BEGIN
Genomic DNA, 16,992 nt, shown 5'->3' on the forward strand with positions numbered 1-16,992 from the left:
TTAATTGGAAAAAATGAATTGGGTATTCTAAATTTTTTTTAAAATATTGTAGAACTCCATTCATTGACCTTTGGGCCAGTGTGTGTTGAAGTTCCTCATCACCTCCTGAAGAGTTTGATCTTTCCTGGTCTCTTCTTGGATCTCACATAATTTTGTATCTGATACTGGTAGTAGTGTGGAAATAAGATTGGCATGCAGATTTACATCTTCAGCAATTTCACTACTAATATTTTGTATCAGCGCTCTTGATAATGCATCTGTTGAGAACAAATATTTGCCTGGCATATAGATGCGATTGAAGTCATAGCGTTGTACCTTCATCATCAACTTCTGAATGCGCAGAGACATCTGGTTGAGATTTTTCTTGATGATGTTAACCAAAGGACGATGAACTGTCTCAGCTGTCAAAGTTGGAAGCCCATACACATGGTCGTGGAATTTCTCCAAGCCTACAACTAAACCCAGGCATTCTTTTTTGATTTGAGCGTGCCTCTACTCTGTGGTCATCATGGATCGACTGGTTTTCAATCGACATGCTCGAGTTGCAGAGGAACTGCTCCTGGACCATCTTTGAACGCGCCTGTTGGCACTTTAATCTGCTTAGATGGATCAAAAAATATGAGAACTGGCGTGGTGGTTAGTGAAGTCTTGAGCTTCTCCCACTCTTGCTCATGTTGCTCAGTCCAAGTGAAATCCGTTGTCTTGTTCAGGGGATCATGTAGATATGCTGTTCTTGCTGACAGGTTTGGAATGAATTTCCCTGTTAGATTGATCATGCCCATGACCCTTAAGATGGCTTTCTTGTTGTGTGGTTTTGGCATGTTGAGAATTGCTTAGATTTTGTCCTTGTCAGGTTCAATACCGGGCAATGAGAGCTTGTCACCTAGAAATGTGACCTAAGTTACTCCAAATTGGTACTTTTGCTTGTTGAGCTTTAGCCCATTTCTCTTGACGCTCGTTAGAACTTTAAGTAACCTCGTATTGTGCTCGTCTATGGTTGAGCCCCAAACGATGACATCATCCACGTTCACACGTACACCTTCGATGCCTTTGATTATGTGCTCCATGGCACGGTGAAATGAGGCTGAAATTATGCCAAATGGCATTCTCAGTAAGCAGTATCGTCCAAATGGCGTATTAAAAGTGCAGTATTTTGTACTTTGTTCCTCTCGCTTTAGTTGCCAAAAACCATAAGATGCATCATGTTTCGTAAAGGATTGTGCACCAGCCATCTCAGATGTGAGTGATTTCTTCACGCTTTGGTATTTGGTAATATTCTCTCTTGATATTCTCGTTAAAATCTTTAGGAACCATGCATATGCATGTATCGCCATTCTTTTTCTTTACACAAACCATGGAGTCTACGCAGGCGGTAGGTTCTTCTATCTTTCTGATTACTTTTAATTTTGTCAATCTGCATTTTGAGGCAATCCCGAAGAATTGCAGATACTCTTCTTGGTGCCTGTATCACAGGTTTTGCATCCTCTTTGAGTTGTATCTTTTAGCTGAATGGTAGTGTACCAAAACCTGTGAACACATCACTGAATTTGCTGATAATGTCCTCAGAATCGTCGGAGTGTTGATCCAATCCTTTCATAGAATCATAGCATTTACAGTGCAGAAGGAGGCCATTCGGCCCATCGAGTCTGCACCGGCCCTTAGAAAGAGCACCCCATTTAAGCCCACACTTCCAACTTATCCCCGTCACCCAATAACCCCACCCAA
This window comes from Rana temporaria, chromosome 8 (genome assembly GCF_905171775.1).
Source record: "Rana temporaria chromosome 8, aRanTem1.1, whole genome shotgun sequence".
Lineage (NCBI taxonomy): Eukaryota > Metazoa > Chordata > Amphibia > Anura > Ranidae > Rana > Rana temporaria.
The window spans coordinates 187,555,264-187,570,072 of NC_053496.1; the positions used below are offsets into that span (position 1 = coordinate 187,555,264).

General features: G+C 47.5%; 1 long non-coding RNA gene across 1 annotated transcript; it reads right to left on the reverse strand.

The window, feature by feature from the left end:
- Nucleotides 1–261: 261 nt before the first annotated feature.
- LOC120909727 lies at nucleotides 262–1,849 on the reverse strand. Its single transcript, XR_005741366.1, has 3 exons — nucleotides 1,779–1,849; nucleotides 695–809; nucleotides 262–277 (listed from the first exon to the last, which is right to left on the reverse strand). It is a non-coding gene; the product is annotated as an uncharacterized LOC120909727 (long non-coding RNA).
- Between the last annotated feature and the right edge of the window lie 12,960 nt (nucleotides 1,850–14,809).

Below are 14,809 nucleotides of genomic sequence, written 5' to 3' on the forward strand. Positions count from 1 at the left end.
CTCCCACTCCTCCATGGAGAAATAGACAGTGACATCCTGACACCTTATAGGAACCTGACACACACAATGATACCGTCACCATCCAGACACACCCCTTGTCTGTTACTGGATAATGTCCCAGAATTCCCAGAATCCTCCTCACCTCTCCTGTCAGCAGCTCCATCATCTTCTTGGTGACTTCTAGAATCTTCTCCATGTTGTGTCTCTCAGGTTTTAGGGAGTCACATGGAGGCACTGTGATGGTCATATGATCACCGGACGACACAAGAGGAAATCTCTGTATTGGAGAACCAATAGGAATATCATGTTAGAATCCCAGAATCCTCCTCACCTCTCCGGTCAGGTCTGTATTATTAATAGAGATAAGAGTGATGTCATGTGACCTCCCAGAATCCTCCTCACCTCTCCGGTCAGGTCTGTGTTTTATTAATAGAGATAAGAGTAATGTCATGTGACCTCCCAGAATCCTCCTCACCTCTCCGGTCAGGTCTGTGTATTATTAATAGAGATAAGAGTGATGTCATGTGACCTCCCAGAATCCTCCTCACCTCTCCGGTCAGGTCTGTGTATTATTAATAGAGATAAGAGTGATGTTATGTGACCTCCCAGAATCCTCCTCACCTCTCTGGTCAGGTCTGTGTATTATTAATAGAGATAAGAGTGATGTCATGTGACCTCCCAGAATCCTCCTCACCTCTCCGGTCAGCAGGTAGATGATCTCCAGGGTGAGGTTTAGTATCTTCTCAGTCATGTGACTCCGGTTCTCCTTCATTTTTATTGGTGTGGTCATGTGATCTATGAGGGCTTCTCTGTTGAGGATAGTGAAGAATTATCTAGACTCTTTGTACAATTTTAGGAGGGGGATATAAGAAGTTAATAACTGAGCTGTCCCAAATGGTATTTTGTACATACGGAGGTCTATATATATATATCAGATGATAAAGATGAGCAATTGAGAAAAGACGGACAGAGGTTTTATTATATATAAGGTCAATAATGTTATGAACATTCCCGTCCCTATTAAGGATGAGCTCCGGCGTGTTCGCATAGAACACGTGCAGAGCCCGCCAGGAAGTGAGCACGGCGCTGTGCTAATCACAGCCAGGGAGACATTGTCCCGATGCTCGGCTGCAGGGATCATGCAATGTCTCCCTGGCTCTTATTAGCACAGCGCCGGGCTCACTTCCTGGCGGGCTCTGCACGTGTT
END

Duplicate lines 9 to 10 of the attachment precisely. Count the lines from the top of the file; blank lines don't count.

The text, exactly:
- Nucleotides 1–261: 261 nt before the first annotated feature.
- LOC120909727 lies at nucleotides 262–1,849 on the reverse strand. Its single transcript, XR_005741366.1, has 3 exons — nucleotides 1,779–1,849; nucleotides 695–809; nucleotides 262–277 (listed from the first exon to the last, which is right to left on the reverse strand). It is a non-coding gene; the product is annotated as an uncharacterized LOC120909727 (long non-coding RNA).